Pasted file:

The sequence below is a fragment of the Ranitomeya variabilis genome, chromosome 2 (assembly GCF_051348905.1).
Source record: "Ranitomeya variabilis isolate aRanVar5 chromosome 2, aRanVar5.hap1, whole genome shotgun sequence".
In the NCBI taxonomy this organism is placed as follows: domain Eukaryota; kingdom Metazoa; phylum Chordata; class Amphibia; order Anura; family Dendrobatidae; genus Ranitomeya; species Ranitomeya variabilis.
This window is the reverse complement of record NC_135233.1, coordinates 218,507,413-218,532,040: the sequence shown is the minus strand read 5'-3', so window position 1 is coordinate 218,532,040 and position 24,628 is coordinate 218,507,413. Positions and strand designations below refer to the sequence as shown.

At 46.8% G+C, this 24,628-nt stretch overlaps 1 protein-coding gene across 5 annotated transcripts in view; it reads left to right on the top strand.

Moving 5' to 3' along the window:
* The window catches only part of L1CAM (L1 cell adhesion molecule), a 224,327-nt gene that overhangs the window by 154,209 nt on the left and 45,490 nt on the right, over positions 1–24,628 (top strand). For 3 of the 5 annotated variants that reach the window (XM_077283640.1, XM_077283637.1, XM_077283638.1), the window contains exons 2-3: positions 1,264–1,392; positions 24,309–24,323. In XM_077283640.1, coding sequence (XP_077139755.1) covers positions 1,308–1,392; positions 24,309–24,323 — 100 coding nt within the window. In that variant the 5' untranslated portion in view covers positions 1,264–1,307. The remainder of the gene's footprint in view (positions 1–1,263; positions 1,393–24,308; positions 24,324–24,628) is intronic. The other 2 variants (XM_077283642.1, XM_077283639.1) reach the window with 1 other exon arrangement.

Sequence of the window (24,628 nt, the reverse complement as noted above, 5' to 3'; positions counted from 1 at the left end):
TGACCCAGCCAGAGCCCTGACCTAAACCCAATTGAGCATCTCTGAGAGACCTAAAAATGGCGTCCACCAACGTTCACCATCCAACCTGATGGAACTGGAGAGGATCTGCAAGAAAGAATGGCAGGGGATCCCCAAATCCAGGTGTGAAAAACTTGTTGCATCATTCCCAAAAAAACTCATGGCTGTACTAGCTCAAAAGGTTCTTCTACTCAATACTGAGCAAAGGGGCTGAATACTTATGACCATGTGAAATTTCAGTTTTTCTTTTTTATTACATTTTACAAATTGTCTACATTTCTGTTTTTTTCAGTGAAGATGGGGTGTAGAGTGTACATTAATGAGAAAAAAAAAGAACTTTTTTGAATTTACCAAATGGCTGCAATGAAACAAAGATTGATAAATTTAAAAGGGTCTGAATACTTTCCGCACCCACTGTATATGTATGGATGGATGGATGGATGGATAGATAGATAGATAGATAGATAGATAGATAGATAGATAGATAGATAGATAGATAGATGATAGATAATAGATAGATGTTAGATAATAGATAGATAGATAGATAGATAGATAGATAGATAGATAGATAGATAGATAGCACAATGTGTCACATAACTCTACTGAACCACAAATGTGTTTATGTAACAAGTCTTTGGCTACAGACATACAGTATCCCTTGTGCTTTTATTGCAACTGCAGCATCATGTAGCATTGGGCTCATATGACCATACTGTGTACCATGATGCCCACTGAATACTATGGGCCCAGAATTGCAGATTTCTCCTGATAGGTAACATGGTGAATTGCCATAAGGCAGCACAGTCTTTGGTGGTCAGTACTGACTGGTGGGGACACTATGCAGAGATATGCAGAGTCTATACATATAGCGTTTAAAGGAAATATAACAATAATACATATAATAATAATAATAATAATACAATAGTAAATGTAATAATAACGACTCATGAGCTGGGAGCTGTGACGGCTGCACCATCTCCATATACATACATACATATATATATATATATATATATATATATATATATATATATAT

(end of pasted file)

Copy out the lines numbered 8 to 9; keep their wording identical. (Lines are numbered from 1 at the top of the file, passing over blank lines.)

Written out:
Sequence of the window (24,628 nt, the reverse complement as noted above, 5' to 3'; positions counted from 1 at the left end):
TGACCCAGCCAGAGCCCTGACCTAAACCCAATTGAGCATCTCTGAGAGACCTAAAAATGGCGTCCACCAACGTTCACCATCCAACCTGATGGAACTGGAGAGGATCTGCAAGAAAGAATGGCAGGGGATCCCCAAATCCAGGTGTGAAAAACTTGTTGCATCATTCCCAAAAAAACTCATGGCTGTACTAGCTCAAAAGGTTCTTCTACTCAATACTGAGCAAAGGGGCTGAATACTTATGACCATGTGAAATTTCAGTTTTTCTTTTTTATTACATTTTACAAATTGTCTACATTTCTGTTTTTTTCAGTGAAGATGGGGTGTAGAGTGTACATTAATGAGAAAAAAAAAGAACTTTTTTGAATTTACCAAATGGCTGCAATGAAACAAAGATTGATAAATTTAAAAGGGTCTGAATACTTTCCGCACCCACTGTATATGTATGGATGGATGGATGGATGGATAGATAGATAGATAGATAGATAGATAGATAGATAGATAGATAGATAGATAGATAGATGATAGATAATAGATAGATGTTAGATAATAGATAGATAGATAGATAGATAGATAGATAGATAGATAGATAGATAGATAGCACAATGTGTCACATAACTCTACTGAACCACAAATGTGTTTATGTAACAAGTCTTTGGCTACAGACATACAGTATCCCTTGTGCTTTTATTGCAACTGCAGCATCATGTAGCATTGGGCTCATATGACCATACTGTGTACCATGATGCCCACTGAATACTATGGGCCCAGAATTGCAGATTTCTCCTGATAGGTAACATGGTGAATTGCCATAAGGCAGCACAGTCTTTGGTGGTCAGTACTGACTGGTGGGGACACTATGCAGAGATATGCAGAGTCTATACATATAGCGTTTAAAGGAAATATAACAATAATACATATAATAATAATAATAATAATACAATAGTAAATGTAATAATAACGACTCATGAGCTGGGAGCTGTGACGGCTGCACCATCTCCATATACATACATACATATATATATATATATATATATATATATATATATATATATAT